Books Katherine Howard: Henry VIII’s Slandered Queen by Conor Byrne is now out in the US after a release in the UK back in the spring. And we have a few new releases coming this month! First up – the newest work from Melita Thomas,...
From: TudorHistory.org Blog on 3 Sep 2019

The Pope said Nope

Last night we went to see Six at the American Repertory Theater in Cambridge; I bought the tickets, but my husband accompanied me willingly. I simply could not resist a musical about the six wives of Henry VIII and it did not disappoint in its...
From: streets of salem on 28 Aug 2019

Dress Hooks of the Middling Sort

We are grateful to Michael Lewis, Head of Portable Antiquities & Treasure at the British Museum, for this guest post on “dress hooks.” Identifying the ‘middling sort’ through their material culture is fraught with difficulties,...
From: Middling Culture on 14 Aug 2019

History Today review: Nicholas Hilliard: Life of an Artist by Elizabeth Goldring

It is July 1571, and Elizabeth I is sitting for a portrait in “the open ally of a goodly garden”, almost certainly at Hampton Court. The portrait is “in little” – what we would now call a watercolour miniature, although the...
From: Mathew Lyons on 6 Aug 2019

Renaissance Studies review: Thomas Churchyard: Pen, Sword, Ego by Matthew Woodcock

If, as every self-help book will tell you, persistence really were the key to success, Thomas Churchyard would surely have been the most successful writer of the sixteenth century. Reader, he was not – but it was not for want of trying. One measure...
From: Mathew Lyons on 6 Aug 2019

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Notes on Post Tags Search

By default, this searches for any categories containing your search term: eg, Tudor will also find Tudors, Tudor History, etc. Check the 'exact' box to restrict searching to categories exactly matching your search. All searches are case-insensitive.

This is a search for tags/categories assigned to blog posts by their authors. The terminology used for post tags varies across different blog platforms, but WordPress tags and categories, Blogspot labels, and Tumblr tags are all included.

This search feature has a number of purposes:

1. to give site users improved access to the content EMC has been aggregating since August 2012, so they can look for bloggers posting on topics they're interested in, explore what's happening in the early modern blogosphere, and so on.

2. to facilitate and encourage the proactive use of post categories/tags by groups of bloggers with shared interests. All searches can be bookmarked for reference, making it possible to create useful resources of blogging about specific news, topics, conferences, etc, in a similar fashion to Twitter hashtags. Bloggers could agree on a shared tag for posts, or an event organiser could announce one in advance, as is often done with Twitter hashtags.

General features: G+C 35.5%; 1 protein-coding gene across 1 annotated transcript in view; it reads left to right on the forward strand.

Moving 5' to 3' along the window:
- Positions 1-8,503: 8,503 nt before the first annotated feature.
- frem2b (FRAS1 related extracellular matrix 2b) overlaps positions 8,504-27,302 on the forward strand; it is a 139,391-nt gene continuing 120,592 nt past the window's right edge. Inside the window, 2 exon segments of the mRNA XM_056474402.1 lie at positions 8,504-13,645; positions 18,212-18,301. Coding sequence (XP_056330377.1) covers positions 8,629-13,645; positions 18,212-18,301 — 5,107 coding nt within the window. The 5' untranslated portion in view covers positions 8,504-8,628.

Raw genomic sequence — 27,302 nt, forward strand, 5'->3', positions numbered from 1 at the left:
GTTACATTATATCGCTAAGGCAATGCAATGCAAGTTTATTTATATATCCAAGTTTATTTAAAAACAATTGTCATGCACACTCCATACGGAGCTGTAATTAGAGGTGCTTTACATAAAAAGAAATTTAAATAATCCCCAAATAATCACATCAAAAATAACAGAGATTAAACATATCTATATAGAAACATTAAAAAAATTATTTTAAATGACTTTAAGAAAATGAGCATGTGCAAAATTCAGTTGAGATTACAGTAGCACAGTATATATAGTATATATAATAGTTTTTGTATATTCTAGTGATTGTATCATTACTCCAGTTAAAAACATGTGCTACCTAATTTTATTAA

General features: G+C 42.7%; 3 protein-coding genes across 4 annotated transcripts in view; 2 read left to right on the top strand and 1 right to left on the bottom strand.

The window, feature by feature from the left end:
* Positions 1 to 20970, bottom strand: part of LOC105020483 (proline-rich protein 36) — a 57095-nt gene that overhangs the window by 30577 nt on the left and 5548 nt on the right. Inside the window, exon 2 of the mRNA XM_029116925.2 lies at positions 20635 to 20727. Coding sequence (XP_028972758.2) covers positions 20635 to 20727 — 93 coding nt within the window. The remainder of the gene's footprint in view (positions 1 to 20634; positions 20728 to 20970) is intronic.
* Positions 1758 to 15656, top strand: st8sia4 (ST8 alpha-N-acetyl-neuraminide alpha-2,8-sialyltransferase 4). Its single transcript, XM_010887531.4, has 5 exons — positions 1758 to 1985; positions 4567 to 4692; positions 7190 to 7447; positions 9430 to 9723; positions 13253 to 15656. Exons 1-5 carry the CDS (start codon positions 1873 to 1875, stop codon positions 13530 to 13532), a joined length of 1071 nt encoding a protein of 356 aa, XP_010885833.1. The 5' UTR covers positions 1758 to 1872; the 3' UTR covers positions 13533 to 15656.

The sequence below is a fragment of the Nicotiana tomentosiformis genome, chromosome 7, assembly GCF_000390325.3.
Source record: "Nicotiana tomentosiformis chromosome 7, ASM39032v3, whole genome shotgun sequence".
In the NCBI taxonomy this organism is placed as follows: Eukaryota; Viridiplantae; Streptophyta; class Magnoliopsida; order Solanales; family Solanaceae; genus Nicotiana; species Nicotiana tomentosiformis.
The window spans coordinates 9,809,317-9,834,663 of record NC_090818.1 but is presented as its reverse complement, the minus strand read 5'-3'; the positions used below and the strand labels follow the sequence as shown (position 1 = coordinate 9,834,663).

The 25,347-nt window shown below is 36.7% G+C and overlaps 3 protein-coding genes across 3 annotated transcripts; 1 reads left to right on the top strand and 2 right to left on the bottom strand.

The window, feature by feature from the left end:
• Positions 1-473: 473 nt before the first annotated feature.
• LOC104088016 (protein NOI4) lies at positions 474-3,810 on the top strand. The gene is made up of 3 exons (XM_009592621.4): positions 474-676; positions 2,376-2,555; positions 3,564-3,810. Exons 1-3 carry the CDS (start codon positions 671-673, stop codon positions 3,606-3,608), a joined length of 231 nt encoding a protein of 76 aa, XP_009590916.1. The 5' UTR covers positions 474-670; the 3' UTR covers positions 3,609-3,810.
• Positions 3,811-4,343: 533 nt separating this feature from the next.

Caveats and Work in Progress

This does not search post content, and it will not find any informal keywords/hashtags within the body of posts.

If EMC doesn't find any <category> tags for a post in the RSS feed it is classified as uncategorized. These and any <category> 'uncategorized' from the feed are omitted from search results. (It should always be borne in mind that some bloggers never use any kind of category or tag at all.)

This will not be a 'real time' search, although EMC updates content every few hours so it's never very far behind events.

The search is at present quite basic and limited. I plan to add a number of more sophisticated features in the future including the ability to filter by blog tags and by dates. I may also introduce RSS feeds for search queries at some point.

Constructing Search Query URLs

If you'd like to use an event tag, it's possible to work out in advance what the URL will be, without needing to visit EMC and run the search manually (though you might be advised to check it works!). But you'll need to use URL encoding as appropriate for any spaces or punctuation in the tag (so it might be a good idea to avoid them).

This is the basic structure:

http://emc.historycarnival.org/searchcat?s={search term or phrase}

For example, the URL for a simple search for categories containing London:

http://emc.historycarnival.org/searchcat?s=london

The URL for a search for the exact category Gunpowder Plot:

http://emc.historycarnival.org/searchcat?s=Gunpowder%20Plot&exact=on

In this more complex URL, %20 is the URL encoding for a space between words and &exact=on adds the exact category requirement.

I'll do my best to ensure that the basic URL construction (searchcat?s=...) is stable and persistent as long as the site is around.